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Personal Development

embracing-mediocre

My Instagram feed is like my wardrobe – eclectic.

There’s no one particular theme to the accounts I follow. I tend to gravitate to those whose creativity, or style, or perspective, or habits, or environment, or language inspire me.

Then there are the simpler accounts, casual personal accounts like my own, owned by wonderfully mediocre women like myself. Who take the photos with their phones, some snaps blurrier than others and the kids are usually dressed by themselves and not a sponsor* (*If you’re a brand who sends clothes to InstaMums for features– holler, my kids are size 3, 7 & 8).

These unprofessional, personal, heartfelt accounts, I think, are imperative to my Instacommunity.

They remind me of games I might like to play with my children again, or a beach I haven’t visited in a while, or give me insight into what a Northern hemisphere Christmas must be like. They also aren’t polished to the point where I wish my life or house or kid’s wardrobe was more like theirs. Their spaces and days are similar enough to my own. It’s a little bit of ordinary that I need to see, so that I do not get trapped in the habit of comparison. As I frequently tell my children, “comparison is the thief of joy” (Thanks Theodore Roosevelt).

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new-years-resolutions

If I had to confess my true gifting in life, it would be writing lists.

Writing lists is my forte, my jam, my favourite thing. If I could create a list that starts with, “write a list”, then cross it off, my life would be complete.

Every year, as far back as I can remember, I write a New Year, New Me-style list that exceeds all hopes and expectations. It’s the usual suspects; every year I aim to be thinner, more fit, more organised, speak a new language, stick to a budget, read 145 literature books, travel to 27 countries, drink 30L of green smoothie every day and teach my dog how to speak Spanish.

What I don’t love, and is not my gifting, is the hard work that it takes to make those resolutions…resolute.

I love being thin, but mate, I love doughnuts. I want to stick to a budget, but Kitchen Warehouse is having a sale. I want to get fit, but it’s too hot to walk today. I want to travel, but I just spent all of my money at Kitchen Warehouse.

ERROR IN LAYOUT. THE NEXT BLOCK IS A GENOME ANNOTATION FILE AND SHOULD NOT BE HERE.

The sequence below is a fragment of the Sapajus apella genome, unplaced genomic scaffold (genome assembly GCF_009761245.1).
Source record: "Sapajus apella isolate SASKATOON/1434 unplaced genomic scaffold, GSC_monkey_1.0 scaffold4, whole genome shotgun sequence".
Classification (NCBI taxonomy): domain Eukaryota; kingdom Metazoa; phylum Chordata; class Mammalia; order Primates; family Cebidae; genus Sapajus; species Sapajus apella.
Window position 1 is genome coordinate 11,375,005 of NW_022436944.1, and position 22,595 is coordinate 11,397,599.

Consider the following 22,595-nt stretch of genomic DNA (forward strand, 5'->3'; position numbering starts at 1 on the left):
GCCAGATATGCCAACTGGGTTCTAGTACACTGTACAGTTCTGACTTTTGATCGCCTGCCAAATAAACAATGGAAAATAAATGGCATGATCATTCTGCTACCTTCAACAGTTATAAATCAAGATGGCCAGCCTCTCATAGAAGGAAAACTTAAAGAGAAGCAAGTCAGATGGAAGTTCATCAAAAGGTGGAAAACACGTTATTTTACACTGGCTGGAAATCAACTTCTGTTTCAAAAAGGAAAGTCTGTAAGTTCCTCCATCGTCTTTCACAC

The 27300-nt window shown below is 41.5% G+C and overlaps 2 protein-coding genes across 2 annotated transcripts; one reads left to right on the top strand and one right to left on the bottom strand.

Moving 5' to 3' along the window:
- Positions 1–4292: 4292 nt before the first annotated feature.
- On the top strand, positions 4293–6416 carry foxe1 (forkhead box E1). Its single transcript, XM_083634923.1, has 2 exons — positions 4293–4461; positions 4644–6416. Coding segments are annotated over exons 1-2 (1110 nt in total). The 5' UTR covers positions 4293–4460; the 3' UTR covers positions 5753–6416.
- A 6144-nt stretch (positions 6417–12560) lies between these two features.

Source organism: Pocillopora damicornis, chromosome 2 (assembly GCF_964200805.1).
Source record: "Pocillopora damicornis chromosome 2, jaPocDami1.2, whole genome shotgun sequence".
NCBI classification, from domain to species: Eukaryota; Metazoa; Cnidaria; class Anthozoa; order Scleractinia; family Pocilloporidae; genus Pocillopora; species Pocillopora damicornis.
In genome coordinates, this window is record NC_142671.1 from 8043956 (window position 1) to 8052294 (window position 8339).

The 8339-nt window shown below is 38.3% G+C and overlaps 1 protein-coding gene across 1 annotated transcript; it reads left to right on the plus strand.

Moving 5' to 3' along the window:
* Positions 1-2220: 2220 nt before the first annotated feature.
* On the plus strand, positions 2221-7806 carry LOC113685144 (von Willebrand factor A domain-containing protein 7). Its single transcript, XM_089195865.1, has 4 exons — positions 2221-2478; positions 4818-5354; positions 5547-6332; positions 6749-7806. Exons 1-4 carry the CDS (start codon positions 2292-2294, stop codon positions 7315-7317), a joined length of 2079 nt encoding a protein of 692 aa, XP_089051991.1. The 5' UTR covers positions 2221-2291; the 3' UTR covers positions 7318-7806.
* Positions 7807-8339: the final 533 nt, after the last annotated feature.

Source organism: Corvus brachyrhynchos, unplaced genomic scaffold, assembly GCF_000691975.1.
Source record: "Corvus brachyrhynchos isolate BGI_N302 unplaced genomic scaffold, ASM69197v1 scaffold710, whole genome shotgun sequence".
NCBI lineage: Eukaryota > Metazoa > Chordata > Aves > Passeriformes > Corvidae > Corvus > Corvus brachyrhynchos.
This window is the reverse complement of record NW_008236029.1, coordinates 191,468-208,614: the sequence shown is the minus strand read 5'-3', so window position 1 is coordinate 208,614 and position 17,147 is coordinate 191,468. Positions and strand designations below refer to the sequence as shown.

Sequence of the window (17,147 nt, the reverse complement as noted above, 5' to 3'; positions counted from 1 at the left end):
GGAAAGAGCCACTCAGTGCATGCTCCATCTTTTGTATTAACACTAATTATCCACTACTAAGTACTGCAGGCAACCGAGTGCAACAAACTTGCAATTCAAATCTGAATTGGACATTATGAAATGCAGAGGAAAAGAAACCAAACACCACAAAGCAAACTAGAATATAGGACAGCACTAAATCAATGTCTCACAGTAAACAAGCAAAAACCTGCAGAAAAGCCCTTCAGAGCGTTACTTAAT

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motherhood-pride

About 18 months ago, I was tagged in a Facebook post to participate in the “motherhood dare.”

You know the one: someone dares you to post one photo that makes you proud to be a mother.

I struggled with this. I flipped through the photos on my phone, but felt that none of them reflected pride. You see, it didn’t matter how cute the photo seemed, I remembered what happened behind the scenes just before or after it was taken. The tantrum or the complaint or some form of defiance from (mostly) one of them and the way I reacted to it.

I had to admit to myself that I wasn’t particularly enjoying motherhood at that stage and definitely did not feel proud.

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acting-toddler-growing-boss

We’ve all been there. It’s almost nap time but for some reason, we’re buzzing through the grocery store trying to grab a few items. That’s when it hits. The terrible twos. The toddler who was so sweetly holding your hand is now laying on the ground screaming, kicking their feet, angry about what, you’re not quite sure. The struggle continues either until you make it through the line, into the car, and finally to their bed or when you give up and let them have that *cookie, action figure, pack of gum, etc.*

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